Iceland’s Hellisheidi power plant, equipped to capture carbon. Image: By Arnia Saeberg, via Wikimedia CommonsOctober 31st, 2019, by Paul Brown
This article first appeared on the www.climatenewsnetwork.net website
By Paul Brown
Carbon capture and storage is now proved to work and is essential to prevent global average temperatures exceeding 1.5°C, Norwegian scientists say.
If the world is to avoid dangerous overheating, some climate scientists say, carbon capture and storage (CCS) is essential. But compared with other ways of tackling global heating, it is a method that is developing slowly.
Norway, though, one of the world’s biggest oil producers, has been successfully using carbon capture since 1996. Now, Norwegian scientists say, the rest of the world must learn to do so as quickly as possible, arguing that all large industrial plants could and should capture and store the carbon dioxide they produce before it reaches the atmosphere.
It is a bold claim. Many other scientists insist that CCS − relying on carbon removal and other forms of geo-engineering to bring the temperature down, instead of simply reducing greenhouse gas emissions − can never achieve what is needed, although one US team suggested three years ago that it might well be at least part of the answer.
But the Norwegian researchers, from the independent research organisation Sintef, believe they have the evidence to prove their case. As well as finding how to separate carbon dioxide from electricity production, steel and cement works, they have also developed a separate system, Bio-CCS. This extracts CO2 from the atmosphere and turns it into charcoal before burying it in farmland.
“We cannot manage without CCS. The world must therefore undergo change on a scale we have never seen before, and this is urgent”
Sintef is working with the Norwegian oil industry and some of the other oil majors, including Shell and Total, that are increasingly under pressure to curb their emissions and prevent global average temperatures rising by more than 1.5°C above the pre-industrial level, the internationally agreed limit.
The Norwegians have so far disposed of 23 million tonnes of CO2, pumping it into brine-filled pores in sandstone, called saltwater aquifers, and sealing them with natural caprock, a relatively impervious layer of rock above an oil- or gas-bearing stratum.
The researchers say there is no choice but to adopt carbon capture and storage because turning off the world’s oil supplies immediately is unrealistic: “We cannot manage without CCS. The world must therefore undergo change on a scale we have never seen before, and this is urgent.”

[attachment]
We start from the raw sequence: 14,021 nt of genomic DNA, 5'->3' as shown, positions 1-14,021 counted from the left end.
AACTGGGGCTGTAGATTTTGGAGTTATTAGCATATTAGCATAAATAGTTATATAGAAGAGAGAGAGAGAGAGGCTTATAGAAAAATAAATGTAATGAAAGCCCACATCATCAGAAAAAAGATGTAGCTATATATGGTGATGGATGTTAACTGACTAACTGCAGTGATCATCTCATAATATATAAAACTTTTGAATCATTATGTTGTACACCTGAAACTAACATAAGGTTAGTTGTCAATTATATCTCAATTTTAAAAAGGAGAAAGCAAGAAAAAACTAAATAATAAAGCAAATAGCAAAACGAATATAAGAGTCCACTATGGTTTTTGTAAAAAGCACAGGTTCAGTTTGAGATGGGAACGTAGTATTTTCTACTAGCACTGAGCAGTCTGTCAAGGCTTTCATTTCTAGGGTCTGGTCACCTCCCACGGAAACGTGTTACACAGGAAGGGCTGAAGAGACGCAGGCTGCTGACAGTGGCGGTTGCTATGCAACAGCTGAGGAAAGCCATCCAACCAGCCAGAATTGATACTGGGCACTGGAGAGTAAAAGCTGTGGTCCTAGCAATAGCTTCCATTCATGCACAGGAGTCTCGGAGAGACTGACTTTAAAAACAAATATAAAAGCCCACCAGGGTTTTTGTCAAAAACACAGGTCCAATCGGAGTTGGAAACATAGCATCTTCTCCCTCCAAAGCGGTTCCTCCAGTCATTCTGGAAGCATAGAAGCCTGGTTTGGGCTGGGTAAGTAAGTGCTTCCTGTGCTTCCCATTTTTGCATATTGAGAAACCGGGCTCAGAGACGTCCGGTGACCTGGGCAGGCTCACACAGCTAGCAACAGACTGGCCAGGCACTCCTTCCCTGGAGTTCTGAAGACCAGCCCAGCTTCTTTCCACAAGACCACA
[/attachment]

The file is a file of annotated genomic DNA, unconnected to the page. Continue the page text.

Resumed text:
The method of carbon capture developed at the Sintef research facility at Trondheim uses chemicals to bind the CO2 in the flue gases before it reaches the chimney and so prevents it reaching the atmosphere. This means steel, fertiliser and cement factories could reduce emissions to zero.
The next stage of the process is more expensive; the carbon has to be separated from the binding chemicals, a process achieved by heat. Costs are reduced if waste heat is used from the industrial processes that produced the carbon in the first place.
The recovered chemicals are then re-used to capture more carbon, and the carbon captured already is piped to a disposal site. The researchers say they know it works because they tested it at six pilot plants in Norway itself, Germany, Scotland and the US, trying 90 different chemical mixtures before finding the best.
They also found that the same method can be used to create hydrogen from natural gas, capturing the CO2 in the process. The hydrogen is emission-free.
Part of Sintef’s research has involved calculating the costs to global industry of capturing the carbon it produces – US$97 a tonne for coal-fired power stations. This, Sintef says, is far less than the cost to the planet of releasing the carbon into the atmosphere.
Carbon capture from steel and cement works costs less than this because they use waste heat from the plants.
The team have based their figures on the average cost for 600 coal-fired plants, each capturing one million tonnes of CO2 a year, and includes transport and storage costs. They have also tested and developed the best leak-proof pipelines for taking the gas to where it will be injected into the ground for storage.
The cost varies between plants, depending partly on the distance to a suitable storage place, but the scientists say CCS is getting cheaper all the time because it is getting more efficient, and they expect the price will continue to fall.
Currently much of the research is being directed to finding suitable storage sites and making sure that once the carbon is injected into the storage reservoir it stays put.
The second method, Bio-CCS, is simpler and easier. Biological waste, wood chips or manure can be heated for 20 minutes to a temperature of between 500°C and 700°C in the absence of air and turned into charcoal. Bio-carbon, as it is called, is a good soil improver, and the plan is to produce it in small plants on Norwegian farms and spread it on the land. As long as it is not burned, it stays stored in the soil.
By using their simple methods the Norwegians believe that if 4,000 of their farms used the technology, half their agricultural emissions could be eliminated. − Climate News
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About Paul Brown
Paul Brown, a founding editor of Climate News Network, is a former environment correspondent of The Guardian newspaper, and still writes columns for